Regarding the article, any juicy comments from politicians hit the web and news circuits faster than most people can read this sentence. The bulk of the story highlights a press event that appears to be little more than a rally. The speed of communication can be lethal if comments are made that are considered shocking enough to make the news, but this story barely makes it out of the Las Vegas area, and the video was posted by Angle’s political opponents from Nevada’s Democratic Party.

If shocking statements are made by a candidate, there’s a possibility that someone who works for the candidate’s opponent is behind the spark. The tactic is simply nature of political campaigns in the 21st century, and something news outlets will eat up if they see value.

Written by TheSportsBrain

September 29, 2010 at 10:25 pm

Vaccine plot thickens with new government study

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The timing of today’s biggest autism story is worth noting after last week’s vaccine court settlement. Many news sites are publishing a Centers for Disease Control study that found no evidence of thimerosal, a mercury-based preservative used in most vaccines until 2001, increasing the risk of a child developing autism. The study joins several others over the last decade that reached the same conclusion.

Specifically, the study found that kids who were exposed to high levels through their own vaccinations or their mothers while pregnant, did not have a higher chance of receiving an autism diagnosis. The research used data for 1,000 U.S. children born from 1994 to 1999, about as recent as they can go with thimerosal no longer used in childhood vaccinations outside of the flu shot.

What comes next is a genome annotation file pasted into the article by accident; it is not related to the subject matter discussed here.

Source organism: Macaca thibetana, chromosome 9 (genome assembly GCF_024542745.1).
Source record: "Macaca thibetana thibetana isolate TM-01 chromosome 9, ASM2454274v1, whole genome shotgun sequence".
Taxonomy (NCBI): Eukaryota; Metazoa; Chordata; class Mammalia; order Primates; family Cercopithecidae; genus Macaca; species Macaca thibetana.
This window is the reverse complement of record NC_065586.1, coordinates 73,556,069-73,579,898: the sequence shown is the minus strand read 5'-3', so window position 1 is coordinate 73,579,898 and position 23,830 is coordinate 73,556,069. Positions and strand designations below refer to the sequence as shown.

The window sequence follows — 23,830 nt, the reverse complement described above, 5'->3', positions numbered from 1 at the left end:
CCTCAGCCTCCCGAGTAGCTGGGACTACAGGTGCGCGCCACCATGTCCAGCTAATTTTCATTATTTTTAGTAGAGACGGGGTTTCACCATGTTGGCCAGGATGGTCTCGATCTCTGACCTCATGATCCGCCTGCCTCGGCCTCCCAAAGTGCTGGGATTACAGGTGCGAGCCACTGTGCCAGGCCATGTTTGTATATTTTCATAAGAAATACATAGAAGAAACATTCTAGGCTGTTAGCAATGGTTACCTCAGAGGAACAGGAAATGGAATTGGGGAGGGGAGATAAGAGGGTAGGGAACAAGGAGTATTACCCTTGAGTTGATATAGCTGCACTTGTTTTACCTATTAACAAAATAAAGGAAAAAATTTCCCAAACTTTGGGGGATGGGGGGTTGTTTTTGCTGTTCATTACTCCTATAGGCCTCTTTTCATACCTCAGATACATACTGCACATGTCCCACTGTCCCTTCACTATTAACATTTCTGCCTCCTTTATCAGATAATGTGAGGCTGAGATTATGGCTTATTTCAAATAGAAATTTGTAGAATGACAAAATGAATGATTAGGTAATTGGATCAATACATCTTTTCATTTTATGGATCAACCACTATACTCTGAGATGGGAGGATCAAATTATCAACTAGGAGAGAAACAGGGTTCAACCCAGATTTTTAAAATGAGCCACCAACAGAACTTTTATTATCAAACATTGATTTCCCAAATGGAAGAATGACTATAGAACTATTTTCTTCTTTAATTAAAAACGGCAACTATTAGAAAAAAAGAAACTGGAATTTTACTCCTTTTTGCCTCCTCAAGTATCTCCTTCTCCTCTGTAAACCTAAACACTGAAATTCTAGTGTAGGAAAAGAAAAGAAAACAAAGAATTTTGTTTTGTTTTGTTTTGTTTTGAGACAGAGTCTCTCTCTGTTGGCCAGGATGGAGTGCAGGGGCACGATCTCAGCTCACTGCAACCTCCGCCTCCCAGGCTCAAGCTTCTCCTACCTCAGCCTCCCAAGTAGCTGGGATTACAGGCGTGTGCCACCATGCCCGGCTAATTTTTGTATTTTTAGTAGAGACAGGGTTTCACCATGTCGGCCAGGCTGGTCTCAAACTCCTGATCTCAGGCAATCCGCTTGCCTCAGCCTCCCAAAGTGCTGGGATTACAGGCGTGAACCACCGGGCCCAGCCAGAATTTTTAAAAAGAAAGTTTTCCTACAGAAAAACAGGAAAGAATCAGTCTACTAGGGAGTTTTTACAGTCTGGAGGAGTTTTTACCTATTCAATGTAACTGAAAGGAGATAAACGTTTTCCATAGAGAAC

The article provides what is now a familiar background, citing the now-discredited Wakefield study of 1998 that caused parents to refrain from giving measles, mumps and rubella vaccines to their children, leading to outbreaks of all three diseases. Reuters (the outlet I’m deciphering for this story) also included a quick recap of the condition, including the scientific theory that autism is influenced by genes and the range of severity the disability inflicts on its inhabitants.

The story itself resembles many I’ve read before that also reported no link between anything related to vaccinations and autism, and odds suggest more stories will appear as the debate continues. The study is perhaps the best antidote the government could get at this moment, with the publication of last week’s settlement where the government conceded that vaccinations aggravated a child’s underlying conditions. Although they’re under the same umbrella, one item to note is the two stories dealing with two different branches of government. One dealt with the Court of Federal Claims under the judicial branch, while this story focuses on the CDC, a federal agency under the Department of Health and Human Services. The nature of studies would also render any conspiracy accusations ineffective, since five years of data was mined and analyzed. However, the data used should clarify the lengthy process that goes into studies, preventing factual compromises of the conclusions presented upon publication.

While the PR twist is the juiciest element upon examining the story, Reuters’ decision to recap autism again is interesting. Measuring the intelligence and memory capacity of an entire country is nearly impossible, but with news articles of any subject easily accessible online through a Google News search, combined with the coverage through traditional means, the question now could be how long does the absorption process take with topics previously unheard of. Autism has and will continue to be a complex, fascinating example, with news coverage on the subject not common until last decade. Autism’s ambiguity could also be a factor; there aren’t enough parallels to create “stereotypes.” Because no clear signals are present, knowing if and when other people encounter autistic people is extremely difficult.